Feb 14 2022

Listening for Woodlarks

Photo of a woodlark with a graphic showing that there were 196 pairs in 2021, slightly up on the previous season
Click Image to Enlarge

February and March are great months to find Woodlarks on the Thames Basin Heaths Special Protection Area. Warm, still mornings are best, but at this time of the year these aerial singers are establishing territories and can be heard throughout the day and even in the dark.

Listen for them over open areas of heathland. In my opinion, they are one of our best songsters, on a par with Nightingales and better than Skylarks. Their scientific name, Lullula arborea, derives from the onomatopoeic resemblance to part of its song, ‘lu-lu-lu’, but hearing one is just the start of the challenge. If you are lucky it may be singing from a tree or lower on a fence post, a bush or even on the ground, but more often it will be high in the sky – a tiny dot. If you can spot it you will see a small, broad-winged, short-tailed bird, hovering and circling and sometimes staying aloft until your neck aches trying to follow it. I once watched one in the air displaying continuously for 30 minutes!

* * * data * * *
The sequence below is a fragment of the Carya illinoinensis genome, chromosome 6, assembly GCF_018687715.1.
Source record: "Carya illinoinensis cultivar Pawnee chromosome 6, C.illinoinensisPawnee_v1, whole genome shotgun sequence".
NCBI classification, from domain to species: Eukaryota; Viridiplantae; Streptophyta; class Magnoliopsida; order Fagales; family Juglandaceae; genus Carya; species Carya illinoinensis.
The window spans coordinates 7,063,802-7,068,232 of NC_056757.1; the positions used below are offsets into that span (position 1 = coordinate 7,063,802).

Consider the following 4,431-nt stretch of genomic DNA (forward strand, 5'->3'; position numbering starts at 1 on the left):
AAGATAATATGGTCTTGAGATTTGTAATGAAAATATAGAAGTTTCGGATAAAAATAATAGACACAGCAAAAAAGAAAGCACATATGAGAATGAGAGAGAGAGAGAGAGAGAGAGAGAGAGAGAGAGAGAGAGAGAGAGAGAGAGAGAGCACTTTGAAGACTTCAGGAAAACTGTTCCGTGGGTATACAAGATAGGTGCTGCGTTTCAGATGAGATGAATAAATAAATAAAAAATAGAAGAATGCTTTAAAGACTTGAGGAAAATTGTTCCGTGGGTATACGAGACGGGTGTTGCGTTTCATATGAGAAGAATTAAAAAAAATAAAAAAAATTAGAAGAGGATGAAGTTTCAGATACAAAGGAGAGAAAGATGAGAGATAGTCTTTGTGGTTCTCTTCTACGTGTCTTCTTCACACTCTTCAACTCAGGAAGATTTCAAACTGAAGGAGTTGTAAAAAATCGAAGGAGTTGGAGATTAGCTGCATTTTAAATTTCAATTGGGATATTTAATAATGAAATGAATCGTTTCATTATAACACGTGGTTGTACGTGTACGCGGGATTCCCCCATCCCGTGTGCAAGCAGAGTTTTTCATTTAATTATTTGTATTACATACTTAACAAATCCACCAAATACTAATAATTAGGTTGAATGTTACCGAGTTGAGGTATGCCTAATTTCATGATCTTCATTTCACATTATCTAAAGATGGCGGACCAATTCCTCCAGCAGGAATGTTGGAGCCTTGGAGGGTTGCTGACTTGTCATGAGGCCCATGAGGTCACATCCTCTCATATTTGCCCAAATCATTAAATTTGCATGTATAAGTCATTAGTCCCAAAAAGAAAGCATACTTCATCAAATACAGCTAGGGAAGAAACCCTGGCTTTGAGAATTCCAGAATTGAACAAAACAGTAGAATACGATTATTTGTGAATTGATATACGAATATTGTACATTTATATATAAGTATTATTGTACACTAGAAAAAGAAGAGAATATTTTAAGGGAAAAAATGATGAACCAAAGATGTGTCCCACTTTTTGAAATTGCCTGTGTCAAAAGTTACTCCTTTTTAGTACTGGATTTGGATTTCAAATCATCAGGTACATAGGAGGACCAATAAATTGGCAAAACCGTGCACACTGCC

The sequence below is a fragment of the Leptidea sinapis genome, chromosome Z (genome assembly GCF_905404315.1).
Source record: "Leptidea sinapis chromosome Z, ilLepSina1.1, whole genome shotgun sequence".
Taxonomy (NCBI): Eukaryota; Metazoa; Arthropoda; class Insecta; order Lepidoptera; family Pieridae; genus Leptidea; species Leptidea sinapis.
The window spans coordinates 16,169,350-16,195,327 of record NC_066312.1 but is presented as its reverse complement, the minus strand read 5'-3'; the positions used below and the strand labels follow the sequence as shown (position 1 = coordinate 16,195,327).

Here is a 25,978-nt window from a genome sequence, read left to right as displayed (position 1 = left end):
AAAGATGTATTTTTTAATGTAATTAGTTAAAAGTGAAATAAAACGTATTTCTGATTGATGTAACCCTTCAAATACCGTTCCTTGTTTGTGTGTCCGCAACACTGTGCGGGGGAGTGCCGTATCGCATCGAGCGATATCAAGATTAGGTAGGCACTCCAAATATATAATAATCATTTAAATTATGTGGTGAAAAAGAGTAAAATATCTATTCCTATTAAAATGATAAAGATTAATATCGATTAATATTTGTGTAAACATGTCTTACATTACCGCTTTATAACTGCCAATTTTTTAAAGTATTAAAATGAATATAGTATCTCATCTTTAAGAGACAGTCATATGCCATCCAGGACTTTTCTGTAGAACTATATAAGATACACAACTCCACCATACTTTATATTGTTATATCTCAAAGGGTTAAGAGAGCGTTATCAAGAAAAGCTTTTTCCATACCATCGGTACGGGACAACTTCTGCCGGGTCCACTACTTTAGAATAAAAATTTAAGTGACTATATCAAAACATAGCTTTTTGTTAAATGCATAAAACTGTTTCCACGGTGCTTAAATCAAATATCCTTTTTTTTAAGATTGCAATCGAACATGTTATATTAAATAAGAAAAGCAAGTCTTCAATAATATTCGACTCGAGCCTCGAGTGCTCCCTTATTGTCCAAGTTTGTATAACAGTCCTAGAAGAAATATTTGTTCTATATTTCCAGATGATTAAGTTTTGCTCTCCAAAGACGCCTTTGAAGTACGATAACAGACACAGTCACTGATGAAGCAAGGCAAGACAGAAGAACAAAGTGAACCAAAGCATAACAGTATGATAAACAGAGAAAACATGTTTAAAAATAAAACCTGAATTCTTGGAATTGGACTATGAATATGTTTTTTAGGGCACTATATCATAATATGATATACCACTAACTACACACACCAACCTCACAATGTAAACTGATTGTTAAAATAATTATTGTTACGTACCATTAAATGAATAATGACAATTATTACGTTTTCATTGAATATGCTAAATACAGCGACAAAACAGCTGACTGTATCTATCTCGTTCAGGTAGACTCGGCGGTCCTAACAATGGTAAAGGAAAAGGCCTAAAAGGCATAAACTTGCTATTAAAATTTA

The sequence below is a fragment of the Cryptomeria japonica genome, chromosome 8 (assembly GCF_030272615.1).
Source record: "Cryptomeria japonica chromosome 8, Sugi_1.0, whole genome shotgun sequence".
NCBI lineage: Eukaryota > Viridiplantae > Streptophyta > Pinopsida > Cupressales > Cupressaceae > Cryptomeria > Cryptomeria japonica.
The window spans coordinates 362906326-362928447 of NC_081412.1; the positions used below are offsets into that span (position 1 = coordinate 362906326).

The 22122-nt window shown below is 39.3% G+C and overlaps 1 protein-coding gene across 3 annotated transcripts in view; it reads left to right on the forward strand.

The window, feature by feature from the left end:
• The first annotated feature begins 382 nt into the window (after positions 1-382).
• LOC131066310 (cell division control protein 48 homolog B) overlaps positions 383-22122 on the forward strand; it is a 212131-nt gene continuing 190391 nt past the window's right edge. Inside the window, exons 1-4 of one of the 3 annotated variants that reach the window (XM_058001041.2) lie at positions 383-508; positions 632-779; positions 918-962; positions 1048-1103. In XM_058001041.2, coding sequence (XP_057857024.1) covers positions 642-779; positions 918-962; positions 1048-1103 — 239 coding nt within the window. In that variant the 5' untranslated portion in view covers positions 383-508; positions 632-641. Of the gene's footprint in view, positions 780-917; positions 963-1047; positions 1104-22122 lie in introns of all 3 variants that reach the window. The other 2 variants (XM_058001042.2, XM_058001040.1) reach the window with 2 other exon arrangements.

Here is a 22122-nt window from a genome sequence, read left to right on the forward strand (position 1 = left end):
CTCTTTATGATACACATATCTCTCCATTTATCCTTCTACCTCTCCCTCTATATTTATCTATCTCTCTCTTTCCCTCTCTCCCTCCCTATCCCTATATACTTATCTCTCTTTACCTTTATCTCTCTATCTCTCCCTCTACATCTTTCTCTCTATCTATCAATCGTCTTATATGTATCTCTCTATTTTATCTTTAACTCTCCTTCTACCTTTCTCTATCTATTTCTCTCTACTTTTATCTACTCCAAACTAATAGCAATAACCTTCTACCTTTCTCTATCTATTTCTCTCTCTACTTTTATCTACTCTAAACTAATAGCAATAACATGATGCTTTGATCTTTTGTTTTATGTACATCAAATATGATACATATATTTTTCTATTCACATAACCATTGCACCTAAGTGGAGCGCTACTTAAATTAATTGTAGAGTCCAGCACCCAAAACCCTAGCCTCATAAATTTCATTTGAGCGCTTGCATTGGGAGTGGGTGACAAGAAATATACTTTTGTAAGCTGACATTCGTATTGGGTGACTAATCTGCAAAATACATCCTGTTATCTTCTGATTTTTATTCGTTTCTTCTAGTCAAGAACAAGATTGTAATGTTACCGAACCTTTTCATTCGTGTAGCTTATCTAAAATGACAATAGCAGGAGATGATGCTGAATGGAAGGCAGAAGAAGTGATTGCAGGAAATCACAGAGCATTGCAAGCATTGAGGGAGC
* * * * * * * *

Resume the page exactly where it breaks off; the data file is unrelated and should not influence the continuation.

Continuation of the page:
If you do manage to see it at eye-level, you may not find it the most inspiring bird – a little brown job, similar but smaller than a Skylark, yet despite its unspectacular appearance, it’s a very special bird on the Special Protection Area. It’s the rarest of the three species for which the area is protected (along with Nightjar and Dartford Warbler). So it’s important that we look after it. It nests on the ground beginning in March so please minimise disturbance as far as possible.

John Eyre
2Js Ecology


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